Wobbly’s are a super tool What’s important as well is the knurled part so you can maybe turn it with your fingers if it’s reachable. Good luck.

    -6 this morning

    • Morning One Fly: Hope things are going well up your way and you’re staying warm. I dunno why. Maybe he was plagued by the kind of self-doubt likely to result if one of his US peers coughed up some spear-carrying word like ‘Atlantis’ loaded up with enough baggage so’s to not require any further repudiation of whatever emerged.

      Glad to hear about the Wobblies. Speaking of which, it’s also a word used to be applied to the International Workers of the World. One of the early 20th Century unions that got squashed by the Red scares of the time. Maybe the Chinese are trying to undermine good American tom-toolery by naming it that, as well as foiling the Japanese engineers by making something that works. Gracias, Jules

  4. I recall once being given a couple of sockets with the wobbly joint built into them. Some unknown person stole them from me, and I would have gladly traded any number of more expensive tools to get them back.

    I recall reading about some mounds and stuff in Georgia and a few other places, seeming to cover extensive building projects no one could explain. This would be the first time someone directly linked them to Mayans, though.

    • Hi Ed. The customers at AutoZone who appeared to be hands-on honest-to-goodness mechanics expressed a lot of affection for them. When it warms up enough to allow it I’ll be giving them a try.

      I’d never heard of any Mayan ruins in Georgia, either, but the mounds are widespread and they’ve found a couple of copper plate-like artifacts, one in Florida, another in Georgia, carrying a strong similarity to the Aztec diety, Ehecatl.



      Those Aztecs arrived in the Valley of Mexico in a major migration from somewhere to the north about a century before the arrival of Cortez. Concurrently the Mound Builders in Florida, Georgia and along the Mississippi were busy vanishing to somewhere.

      Certainly that coincidence doesn’t represent any degree of proof one was the same as the other, but there’s a huge body of ‘not known’ about the northern folk who liked to build mounds including why they vanished and where they went.

      Thanks for the visit. Jules

  5. Most interesting stuff. Thanks for posting.
    And best wishes to you for the holidays and new year.

  6. As this country was settled the mound builders were known about. Because the mounds did not reach the stature so to speak of Mayan’s/Incas that in itself was a big part of the rational used for the extermination of Native Americans. I think it went like they learned on the mounds here and then moved way south and made the others – thus the Indians present in the 1800’s were not the same or on the same scale so it was okay to kill them/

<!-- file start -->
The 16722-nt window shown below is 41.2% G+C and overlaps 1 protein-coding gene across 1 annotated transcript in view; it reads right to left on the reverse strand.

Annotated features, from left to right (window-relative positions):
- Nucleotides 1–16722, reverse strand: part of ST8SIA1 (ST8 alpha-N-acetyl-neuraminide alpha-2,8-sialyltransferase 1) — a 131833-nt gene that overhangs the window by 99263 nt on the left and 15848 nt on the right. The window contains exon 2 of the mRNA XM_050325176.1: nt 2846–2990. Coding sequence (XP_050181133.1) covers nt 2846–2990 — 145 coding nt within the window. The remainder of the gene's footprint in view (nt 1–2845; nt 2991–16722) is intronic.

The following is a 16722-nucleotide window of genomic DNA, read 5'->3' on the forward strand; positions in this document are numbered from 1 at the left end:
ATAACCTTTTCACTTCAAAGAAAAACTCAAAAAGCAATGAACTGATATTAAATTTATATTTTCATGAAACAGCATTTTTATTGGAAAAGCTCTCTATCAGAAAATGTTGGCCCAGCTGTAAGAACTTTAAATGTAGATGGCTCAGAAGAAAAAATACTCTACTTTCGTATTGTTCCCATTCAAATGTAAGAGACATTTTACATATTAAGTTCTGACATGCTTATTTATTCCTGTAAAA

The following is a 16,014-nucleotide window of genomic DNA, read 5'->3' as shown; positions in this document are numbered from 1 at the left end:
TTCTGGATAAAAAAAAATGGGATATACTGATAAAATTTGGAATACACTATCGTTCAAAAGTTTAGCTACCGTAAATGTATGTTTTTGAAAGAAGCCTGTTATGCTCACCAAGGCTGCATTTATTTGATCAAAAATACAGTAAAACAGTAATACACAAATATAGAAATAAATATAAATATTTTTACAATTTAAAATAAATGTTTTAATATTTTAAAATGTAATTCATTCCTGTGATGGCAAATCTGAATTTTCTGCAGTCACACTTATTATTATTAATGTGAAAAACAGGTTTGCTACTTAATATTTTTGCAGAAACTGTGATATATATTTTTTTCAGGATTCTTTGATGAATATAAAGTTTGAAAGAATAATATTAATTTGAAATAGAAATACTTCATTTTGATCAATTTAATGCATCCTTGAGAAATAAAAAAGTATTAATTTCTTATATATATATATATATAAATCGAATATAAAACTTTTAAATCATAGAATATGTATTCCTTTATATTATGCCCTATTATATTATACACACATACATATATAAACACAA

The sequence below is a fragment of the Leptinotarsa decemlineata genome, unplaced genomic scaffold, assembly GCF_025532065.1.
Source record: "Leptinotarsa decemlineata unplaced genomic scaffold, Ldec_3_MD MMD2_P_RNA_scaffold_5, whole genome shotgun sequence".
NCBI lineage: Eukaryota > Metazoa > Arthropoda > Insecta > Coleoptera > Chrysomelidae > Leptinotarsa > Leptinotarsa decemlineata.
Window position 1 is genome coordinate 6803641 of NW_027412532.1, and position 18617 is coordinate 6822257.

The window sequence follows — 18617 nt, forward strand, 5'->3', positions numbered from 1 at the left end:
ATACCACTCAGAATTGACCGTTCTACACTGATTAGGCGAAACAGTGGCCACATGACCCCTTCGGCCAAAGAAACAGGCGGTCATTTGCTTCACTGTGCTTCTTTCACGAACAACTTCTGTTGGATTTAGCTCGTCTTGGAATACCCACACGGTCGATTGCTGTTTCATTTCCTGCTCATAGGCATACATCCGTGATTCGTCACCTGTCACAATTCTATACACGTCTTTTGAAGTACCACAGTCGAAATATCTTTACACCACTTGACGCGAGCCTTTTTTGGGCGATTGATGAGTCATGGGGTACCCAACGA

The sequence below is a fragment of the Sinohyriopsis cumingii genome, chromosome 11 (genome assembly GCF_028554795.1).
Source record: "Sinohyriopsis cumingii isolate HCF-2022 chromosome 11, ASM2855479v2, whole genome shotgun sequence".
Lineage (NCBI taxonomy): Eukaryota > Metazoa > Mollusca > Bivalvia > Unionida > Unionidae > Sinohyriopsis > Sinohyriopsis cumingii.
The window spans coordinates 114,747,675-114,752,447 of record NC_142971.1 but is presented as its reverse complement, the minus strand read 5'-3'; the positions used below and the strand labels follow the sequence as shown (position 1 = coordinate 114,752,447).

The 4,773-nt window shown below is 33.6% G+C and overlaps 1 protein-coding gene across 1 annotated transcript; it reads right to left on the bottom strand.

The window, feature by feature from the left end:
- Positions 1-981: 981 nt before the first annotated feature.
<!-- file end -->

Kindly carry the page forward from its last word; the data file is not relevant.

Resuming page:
7. It seems to me it would make more sense to attach car parts with big snaps. Just sayin’

    • ejalvey: If one of the goals involved making sense a lot of things might be different than they are. Glad for your visit. Have yourself just the kinda one you wish on you. Gracias, Jules

  8. I can’t imagine how you find the time for unearthing such interesting topics but I enjoy reading them. Food for thought.

    • LCTC!: I’m blessed with some friends who know my interests and send me links when they come across them, and I websearch on a wide range of topics. I don’t recall on this one how I arrived there. Glad you enjoyed it though. Gracias, Jules

  9. I saw that about Georgia, amazing stuff! Explains the ‘temple mound’ in Fort Walton Beach, Florida, a bit better too I think. Perhaps not quite so Seminole now, hmm?

    I have a bit of ‘tool drool’ going on. I’d like both of those under my tree, too!

  10. Pingback: 1,100-year-old Mayan ruins found in North Georgia « jacktweeter | Four Blue Hills (A repository, of sorts)

  11. There is gold in that part of Georgia and gold was what Cortez was looking for. The Central American Indians had gold as well. Apparently Cortez had heard of the Georgia settlement but couldn’t locate it. We all know what Cortez was looking for, gold.

    • Anon: Yeah, Georgia did have a little gold rush early on in the history of European settlement. Someone found a 150 pound nugget under a foot of mud in a creek bottom there sometime during the ninties, also. Metal detector picked it up. I hadn’t put that together. Gracias, Jules